I always find it a problem to come up with appropriate and relevant titles for my work. My imagination stalls when called upon to produce something pithy, apposite and meaningful. Some writers I know can’t put pen to paper or finger to keyboard without having first decided on the title. Personally, if it were possible to have a profusion of computer files and folders all labelled ‘Working Title’, I’d be there. Sensibly, this is no way to operate, so I’ve been thinking about where we can find inspiration when we’re stuck.
We can link the title to a scene in the story, the historical period it’s set in or that mysterious discovery the whole plot hinges on. The message of the story, the mood or the scenery can all be reflected in the title.
Bear in mind that there’s no copyright on titles (not in the UK, at least). This opens up a lot of older material, but that’s not to say it would ever be advisable or even sensible to title your new, young adult vampire story, ‘Dracula’ or ‘Interview with the Vampire’. That would be too confusing… and it would probably prejudice your success.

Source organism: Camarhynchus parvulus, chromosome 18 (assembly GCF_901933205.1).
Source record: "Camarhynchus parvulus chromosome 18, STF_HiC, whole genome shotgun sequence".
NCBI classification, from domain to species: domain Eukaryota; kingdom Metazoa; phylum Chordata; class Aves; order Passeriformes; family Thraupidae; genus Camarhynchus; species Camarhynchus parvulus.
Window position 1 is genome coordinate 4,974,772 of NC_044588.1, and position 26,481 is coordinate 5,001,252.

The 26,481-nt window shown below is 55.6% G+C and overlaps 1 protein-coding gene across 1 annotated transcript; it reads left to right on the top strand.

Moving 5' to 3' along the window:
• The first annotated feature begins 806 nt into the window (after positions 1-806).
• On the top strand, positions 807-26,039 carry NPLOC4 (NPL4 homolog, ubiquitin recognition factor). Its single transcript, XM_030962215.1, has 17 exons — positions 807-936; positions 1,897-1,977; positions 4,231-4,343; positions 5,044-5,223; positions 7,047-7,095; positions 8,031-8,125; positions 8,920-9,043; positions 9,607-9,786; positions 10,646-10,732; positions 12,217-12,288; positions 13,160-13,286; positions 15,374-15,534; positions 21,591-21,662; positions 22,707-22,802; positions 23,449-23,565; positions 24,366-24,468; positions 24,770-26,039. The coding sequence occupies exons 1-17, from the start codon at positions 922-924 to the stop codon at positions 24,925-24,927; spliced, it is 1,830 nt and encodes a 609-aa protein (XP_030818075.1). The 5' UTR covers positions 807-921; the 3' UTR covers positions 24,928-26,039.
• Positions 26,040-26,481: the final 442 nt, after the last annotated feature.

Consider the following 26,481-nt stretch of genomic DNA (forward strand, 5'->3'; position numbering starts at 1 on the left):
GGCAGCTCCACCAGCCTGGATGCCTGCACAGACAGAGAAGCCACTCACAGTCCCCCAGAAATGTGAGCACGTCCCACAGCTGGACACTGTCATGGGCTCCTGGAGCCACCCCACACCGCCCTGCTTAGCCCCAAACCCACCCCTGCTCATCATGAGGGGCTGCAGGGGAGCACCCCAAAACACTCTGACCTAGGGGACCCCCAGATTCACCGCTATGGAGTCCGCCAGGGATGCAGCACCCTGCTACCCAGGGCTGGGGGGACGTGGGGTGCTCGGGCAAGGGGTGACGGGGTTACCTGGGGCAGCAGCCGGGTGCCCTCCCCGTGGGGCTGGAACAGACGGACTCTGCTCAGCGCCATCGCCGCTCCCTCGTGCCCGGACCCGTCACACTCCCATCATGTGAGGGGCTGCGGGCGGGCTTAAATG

There’s been a crop of what you could call ‘instruction manual’ or ‘travelogue’ style of fiction titles just lately, such as ‘A Short History of Tractors in Ukrainian’ by Marina Lewycka, ‘Salmon Fishing in the Yemen’ by Paul Torday and ‘Success Stories on the Threshold of the New Millennium in Glorious Uzbekistan’ by David Mikosz, but there’s nothing wrong with good, old fashioned titles plucked straight out of Shakespeare or the Bible. Figures of speech, like metaphors and allegories, are rich seams to be mined and the weather is endlessly fruitful.
Here are some of my favourite idea generators:
- Play on words
- A place – real or imaginary
- One of the characters
- Idiom / adage
- A plotline
- Proverbs / The Bible
- An item that features in the plot
- A date / number
- Weather / Climate
- The Classics / Greek & Roman myths and legends
- Metaphors, allegories & symbols
- Flora and fauna / The natural world